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mathsyperson
2006-01-25 23:57:21

#### mb1985 wrote:

is the 24 supposed to be used as a constant? or when i use product rule do i just use the 24t by itself for the product rule?

It doesn't matter. Either way will give you the same answer.

#### mb1985 wrote:

what do i do with the -2.2?? do i bring that down in front of the e. so it would be -2.2e^-t?

Yes, but you also leave it where it was, so the derivative is -2.2e^-2.2t

And from there you just have to equate it to 0. Feel free to come back if you're still stuck.

mb1985
2006-01-25 12:42:41

yeah. bc im supposed to solve for t.

is the 24 supposed to be used as a constant? or when i use product rule do i just use the 24t by itself for the product rule?

24(t x e^-2.2t  + ( e^-2.2t x 1)

what do i do with the -2.2?? do i bring that down in front of the e. so it would be -2.2e^-t?

im just confused.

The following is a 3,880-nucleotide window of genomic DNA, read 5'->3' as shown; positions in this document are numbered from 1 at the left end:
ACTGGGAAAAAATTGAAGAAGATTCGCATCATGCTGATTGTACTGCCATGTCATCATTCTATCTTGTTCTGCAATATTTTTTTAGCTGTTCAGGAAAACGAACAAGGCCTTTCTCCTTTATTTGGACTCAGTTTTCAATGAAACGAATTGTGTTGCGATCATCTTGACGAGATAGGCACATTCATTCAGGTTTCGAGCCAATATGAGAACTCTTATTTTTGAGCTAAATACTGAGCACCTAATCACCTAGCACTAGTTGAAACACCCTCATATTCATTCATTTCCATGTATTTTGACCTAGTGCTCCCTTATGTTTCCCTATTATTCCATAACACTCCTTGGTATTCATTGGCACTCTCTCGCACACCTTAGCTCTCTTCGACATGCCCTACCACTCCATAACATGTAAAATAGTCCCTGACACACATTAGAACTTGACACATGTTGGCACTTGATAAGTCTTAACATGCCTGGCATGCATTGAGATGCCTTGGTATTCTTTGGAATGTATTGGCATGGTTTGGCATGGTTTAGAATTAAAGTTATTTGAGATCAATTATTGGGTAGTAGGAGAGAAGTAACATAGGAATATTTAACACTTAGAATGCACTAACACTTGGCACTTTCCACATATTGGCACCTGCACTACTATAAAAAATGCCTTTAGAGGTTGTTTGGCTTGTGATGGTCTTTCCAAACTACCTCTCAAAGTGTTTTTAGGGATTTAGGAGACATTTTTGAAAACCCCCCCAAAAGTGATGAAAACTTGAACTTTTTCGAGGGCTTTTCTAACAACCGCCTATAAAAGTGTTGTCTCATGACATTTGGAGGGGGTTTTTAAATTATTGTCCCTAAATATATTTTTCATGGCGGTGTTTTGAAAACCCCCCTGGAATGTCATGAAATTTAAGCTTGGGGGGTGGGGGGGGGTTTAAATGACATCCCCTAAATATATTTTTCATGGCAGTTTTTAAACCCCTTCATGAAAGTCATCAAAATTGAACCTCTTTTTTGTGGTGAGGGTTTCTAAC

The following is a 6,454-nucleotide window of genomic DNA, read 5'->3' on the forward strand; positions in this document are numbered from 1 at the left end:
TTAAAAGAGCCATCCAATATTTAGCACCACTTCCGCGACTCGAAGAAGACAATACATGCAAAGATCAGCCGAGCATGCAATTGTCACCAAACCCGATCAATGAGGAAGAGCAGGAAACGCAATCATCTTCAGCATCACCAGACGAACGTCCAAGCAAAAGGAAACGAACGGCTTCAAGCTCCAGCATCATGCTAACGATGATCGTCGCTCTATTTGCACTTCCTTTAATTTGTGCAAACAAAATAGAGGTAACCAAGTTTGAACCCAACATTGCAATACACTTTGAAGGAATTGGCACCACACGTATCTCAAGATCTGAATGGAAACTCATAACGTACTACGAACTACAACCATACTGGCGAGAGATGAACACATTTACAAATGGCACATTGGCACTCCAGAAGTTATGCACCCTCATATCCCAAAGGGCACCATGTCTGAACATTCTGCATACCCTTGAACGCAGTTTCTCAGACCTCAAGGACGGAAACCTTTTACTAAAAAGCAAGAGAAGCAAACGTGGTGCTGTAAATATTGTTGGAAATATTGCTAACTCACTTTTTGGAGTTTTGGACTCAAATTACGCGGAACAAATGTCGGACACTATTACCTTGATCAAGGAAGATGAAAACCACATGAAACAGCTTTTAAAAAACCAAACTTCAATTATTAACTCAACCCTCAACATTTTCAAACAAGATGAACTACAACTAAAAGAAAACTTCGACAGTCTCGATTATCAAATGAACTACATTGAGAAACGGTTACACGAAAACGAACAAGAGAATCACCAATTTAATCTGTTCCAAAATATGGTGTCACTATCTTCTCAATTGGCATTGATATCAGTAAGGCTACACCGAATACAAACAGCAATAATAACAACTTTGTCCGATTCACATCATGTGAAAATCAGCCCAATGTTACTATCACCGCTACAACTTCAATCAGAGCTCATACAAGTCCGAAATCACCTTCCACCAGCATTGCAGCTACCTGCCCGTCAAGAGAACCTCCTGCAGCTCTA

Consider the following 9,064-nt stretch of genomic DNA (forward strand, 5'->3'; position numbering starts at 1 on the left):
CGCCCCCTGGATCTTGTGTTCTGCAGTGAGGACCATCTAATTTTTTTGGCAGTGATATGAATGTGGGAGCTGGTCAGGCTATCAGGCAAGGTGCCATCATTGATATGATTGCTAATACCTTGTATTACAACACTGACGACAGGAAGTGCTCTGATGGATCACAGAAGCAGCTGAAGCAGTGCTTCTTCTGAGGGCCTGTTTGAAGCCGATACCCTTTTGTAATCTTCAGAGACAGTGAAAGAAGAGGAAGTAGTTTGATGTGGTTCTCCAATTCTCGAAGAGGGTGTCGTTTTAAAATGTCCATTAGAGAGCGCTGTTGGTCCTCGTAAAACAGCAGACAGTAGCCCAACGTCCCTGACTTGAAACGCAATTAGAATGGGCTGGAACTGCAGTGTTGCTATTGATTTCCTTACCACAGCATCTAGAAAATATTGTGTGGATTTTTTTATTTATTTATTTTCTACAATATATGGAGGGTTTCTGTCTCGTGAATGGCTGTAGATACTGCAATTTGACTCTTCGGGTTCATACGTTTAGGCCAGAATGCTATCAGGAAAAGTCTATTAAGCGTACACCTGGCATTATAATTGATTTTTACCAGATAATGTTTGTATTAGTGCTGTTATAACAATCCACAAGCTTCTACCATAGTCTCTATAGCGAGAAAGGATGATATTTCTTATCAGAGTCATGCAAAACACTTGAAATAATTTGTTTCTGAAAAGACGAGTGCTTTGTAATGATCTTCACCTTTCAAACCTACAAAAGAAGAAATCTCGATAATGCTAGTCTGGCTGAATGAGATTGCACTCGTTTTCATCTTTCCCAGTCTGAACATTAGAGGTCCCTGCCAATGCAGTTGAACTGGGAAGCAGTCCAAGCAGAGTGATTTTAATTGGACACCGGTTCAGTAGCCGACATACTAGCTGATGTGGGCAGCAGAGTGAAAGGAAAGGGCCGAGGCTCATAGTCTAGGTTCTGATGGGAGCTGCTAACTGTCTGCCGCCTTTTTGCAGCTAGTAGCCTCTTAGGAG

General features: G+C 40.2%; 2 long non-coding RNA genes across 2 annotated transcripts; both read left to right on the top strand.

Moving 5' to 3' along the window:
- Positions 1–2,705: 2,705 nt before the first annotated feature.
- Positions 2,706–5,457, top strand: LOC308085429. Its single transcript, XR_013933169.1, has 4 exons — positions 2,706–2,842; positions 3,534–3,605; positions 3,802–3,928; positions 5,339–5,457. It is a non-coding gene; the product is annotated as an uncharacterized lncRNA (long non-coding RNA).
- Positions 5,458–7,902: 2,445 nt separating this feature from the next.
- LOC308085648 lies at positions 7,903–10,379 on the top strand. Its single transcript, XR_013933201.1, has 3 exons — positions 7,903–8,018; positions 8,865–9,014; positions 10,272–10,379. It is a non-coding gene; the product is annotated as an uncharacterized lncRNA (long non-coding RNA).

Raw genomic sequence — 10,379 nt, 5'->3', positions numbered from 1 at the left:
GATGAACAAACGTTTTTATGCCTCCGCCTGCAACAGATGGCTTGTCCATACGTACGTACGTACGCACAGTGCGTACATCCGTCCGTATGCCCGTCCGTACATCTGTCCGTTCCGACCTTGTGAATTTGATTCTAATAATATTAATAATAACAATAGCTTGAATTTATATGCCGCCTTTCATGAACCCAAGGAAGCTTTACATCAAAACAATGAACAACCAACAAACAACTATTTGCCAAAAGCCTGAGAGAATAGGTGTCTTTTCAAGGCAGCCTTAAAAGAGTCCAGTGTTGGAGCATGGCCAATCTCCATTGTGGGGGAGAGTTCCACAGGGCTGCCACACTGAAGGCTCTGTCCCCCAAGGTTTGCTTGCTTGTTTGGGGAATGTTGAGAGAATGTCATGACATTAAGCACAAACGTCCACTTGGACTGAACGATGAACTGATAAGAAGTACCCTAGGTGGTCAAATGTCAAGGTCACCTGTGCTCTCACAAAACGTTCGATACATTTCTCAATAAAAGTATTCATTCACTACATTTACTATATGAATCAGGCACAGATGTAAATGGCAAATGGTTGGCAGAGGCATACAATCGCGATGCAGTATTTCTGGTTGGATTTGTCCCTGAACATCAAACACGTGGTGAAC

Ricky
2006-01-25 11:25:35

i belive im supposed to use the product rule. but i cannot seem to get the correct answer.

Always post all your work.  Not only does it make it easier for us, but it shows us exactly where you went wrong.

How far is the electron from the origin when it momentarily stops?

You need to find out when it stops, aka when velocity is 0.  So to find an equation for speed, you need to take the derivative of the distance (location).

It sounded like you already knew that, so what are you having trouble with?  Just taking the derivative?

mb1985
2006-01-25 10:00:18

A electron moving along the x axis has a position given by x = 24 te^-2.2 t m, where t is in seconds. How far is the electron from the origin when it momentarily stops?

i belive im supposed to use the product rule. but i cannot seem to get the correct answer.